Going Public: Where Mule Deer Roam

The sad news in the West has been the general decline in mule deer populations over the last few years. Worse, nonresident tags are tougher to get than ever before.

Outdoor Life Online Editor

Colorado, long known as the top mule deer state in which tags could be purchased over the counter, will eliminate unrestricted tags for the first time beginning this fall.

The good news, however, is that many observers believe the muley slump is cyclic and that deer numbers will begin to rebound. Mild winters can significantly help that population buildup. So while hunters will find fewer muleys than in the past, decent herds remain in much of the West.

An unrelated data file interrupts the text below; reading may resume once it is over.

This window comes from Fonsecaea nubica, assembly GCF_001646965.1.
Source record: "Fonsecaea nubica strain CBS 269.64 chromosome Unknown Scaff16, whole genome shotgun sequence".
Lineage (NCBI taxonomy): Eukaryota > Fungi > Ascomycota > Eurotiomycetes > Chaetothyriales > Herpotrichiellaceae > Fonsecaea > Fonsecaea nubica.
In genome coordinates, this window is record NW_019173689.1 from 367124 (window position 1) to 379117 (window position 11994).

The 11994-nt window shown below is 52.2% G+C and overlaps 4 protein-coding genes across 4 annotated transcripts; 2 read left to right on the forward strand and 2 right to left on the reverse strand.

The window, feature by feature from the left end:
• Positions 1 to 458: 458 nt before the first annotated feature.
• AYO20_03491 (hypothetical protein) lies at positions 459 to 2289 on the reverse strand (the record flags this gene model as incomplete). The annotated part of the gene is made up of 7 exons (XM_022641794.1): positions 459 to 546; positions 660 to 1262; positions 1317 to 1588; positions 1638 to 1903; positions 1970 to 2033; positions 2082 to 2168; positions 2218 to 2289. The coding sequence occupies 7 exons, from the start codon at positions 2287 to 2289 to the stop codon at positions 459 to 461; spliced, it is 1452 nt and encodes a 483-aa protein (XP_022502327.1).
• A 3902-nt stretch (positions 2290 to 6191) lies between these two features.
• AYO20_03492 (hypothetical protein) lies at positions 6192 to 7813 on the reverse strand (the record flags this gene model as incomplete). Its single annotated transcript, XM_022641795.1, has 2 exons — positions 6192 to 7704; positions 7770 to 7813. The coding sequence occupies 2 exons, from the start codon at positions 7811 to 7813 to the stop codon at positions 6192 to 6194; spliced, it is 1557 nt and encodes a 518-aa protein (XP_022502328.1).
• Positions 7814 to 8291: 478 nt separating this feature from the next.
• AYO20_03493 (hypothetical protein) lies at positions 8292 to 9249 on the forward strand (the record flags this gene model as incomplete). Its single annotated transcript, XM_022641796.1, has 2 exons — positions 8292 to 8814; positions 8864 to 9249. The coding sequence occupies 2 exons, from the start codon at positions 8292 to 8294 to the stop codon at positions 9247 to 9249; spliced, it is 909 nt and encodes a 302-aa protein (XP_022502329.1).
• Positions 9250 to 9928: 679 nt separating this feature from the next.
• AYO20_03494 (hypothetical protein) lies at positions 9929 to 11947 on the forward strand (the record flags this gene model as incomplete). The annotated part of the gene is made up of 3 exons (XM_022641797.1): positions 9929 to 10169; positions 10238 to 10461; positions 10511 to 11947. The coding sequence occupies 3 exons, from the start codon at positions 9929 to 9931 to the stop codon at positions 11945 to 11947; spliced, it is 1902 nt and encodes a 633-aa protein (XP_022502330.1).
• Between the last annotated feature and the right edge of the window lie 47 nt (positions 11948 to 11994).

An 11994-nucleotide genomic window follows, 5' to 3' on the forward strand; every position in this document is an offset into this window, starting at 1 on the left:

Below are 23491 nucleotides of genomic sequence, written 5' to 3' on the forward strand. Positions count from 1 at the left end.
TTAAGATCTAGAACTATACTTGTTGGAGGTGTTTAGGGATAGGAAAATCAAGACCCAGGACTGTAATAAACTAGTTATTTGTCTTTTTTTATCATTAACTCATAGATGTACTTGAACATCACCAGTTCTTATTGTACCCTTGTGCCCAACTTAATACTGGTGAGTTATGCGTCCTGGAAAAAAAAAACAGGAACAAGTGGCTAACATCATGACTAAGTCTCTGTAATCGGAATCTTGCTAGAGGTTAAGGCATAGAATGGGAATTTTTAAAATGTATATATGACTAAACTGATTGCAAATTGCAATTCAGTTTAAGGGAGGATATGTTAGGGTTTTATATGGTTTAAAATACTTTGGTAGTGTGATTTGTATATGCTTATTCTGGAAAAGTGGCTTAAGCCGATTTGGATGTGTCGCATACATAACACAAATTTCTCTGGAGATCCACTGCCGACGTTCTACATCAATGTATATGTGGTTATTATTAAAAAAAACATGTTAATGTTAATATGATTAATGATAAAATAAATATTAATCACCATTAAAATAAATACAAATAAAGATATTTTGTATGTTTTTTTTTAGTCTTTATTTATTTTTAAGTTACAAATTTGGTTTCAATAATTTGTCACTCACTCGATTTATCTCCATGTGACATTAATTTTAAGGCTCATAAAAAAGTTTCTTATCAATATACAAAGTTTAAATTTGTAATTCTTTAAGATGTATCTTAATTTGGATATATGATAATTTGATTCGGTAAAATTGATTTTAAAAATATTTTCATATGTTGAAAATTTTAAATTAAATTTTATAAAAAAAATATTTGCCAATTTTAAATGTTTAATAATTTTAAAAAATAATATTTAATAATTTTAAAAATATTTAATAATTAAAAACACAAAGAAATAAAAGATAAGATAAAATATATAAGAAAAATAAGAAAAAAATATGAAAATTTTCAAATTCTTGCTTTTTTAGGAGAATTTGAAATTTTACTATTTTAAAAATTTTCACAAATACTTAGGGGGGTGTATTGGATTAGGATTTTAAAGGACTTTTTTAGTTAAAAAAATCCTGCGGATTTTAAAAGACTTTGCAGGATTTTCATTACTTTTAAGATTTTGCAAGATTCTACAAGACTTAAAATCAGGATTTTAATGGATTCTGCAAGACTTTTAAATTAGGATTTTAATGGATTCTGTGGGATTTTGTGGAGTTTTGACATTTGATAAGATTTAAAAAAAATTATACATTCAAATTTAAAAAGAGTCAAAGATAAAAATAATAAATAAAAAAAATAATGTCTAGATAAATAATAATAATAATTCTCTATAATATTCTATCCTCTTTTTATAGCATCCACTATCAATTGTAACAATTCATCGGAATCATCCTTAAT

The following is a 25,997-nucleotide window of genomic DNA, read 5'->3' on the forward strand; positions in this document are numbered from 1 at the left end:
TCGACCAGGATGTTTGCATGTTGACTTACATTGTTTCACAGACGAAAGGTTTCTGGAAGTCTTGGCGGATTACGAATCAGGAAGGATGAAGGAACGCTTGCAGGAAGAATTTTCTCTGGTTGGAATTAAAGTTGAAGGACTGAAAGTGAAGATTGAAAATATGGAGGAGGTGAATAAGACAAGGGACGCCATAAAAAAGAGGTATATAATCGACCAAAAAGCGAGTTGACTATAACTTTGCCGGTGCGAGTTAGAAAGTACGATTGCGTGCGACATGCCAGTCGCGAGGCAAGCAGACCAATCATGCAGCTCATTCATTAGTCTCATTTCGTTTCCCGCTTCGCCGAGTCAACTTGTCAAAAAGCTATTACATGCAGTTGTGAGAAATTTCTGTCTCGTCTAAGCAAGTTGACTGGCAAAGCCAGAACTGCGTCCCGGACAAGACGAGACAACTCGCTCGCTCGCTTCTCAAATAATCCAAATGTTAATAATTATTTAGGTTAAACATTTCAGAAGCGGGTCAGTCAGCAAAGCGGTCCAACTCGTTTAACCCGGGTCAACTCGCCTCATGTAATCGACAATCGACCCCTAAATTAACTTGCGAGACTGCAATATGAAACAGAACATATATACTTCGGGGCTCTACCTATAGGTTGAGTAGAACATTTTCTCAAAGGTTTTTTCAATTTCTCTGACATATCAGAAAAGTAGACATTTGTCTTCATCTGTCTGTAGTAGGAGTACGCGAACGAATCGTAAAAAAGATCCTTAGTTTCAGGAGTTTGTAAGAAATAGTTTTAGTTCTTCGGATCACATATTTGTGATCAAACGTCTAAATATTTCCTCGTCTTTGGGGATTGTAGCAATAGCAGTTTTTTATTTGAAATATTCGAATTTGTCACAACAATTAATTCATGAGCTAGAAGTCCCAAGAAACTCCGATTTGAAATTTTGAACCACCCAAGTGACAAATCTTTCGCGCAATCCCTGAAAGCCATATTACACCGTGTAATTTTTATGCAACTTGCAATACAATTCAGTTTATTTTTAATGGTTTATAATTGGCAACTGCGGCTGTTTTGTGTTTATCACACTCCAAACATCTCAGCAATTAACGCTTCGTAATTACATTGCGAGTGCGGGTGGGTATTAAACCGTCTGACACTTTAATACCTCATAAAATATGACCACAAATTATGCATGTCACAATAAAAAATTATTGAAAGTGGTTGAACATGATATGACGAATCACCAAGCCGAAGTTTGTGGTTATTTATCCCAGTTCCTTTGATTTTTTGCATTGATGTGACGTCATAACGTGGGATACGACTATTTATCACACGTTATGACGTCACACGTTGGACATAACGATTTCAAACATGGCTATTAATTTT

A longtime favorite spot of mine is in southeast Idaho in the Caribou National Forest, close to the Wyoming border. This forest offers public hunting roughly from Montpelier up to Palisades Reservoir and the Swan Valley, and on both sides of Interstate 15 from the Utah border to Pocatello. The area is no deep, dark secret-for years this forest of aspens, firs, spruces and sagebrush has produced buster bucks. As elsewhere in the West, deer populations here have plummeted, but good bucks are still being taken by hunters who aren't afraid to hike away from roads and hunt hard. This is mountainous country, but a fairly extensive trail system allows access into many backcountry basins and drainages. Because most hunting pressure here is close to roads and along trails, big bucks often hide in pockets off the beaten track, where they're undisturbed by people.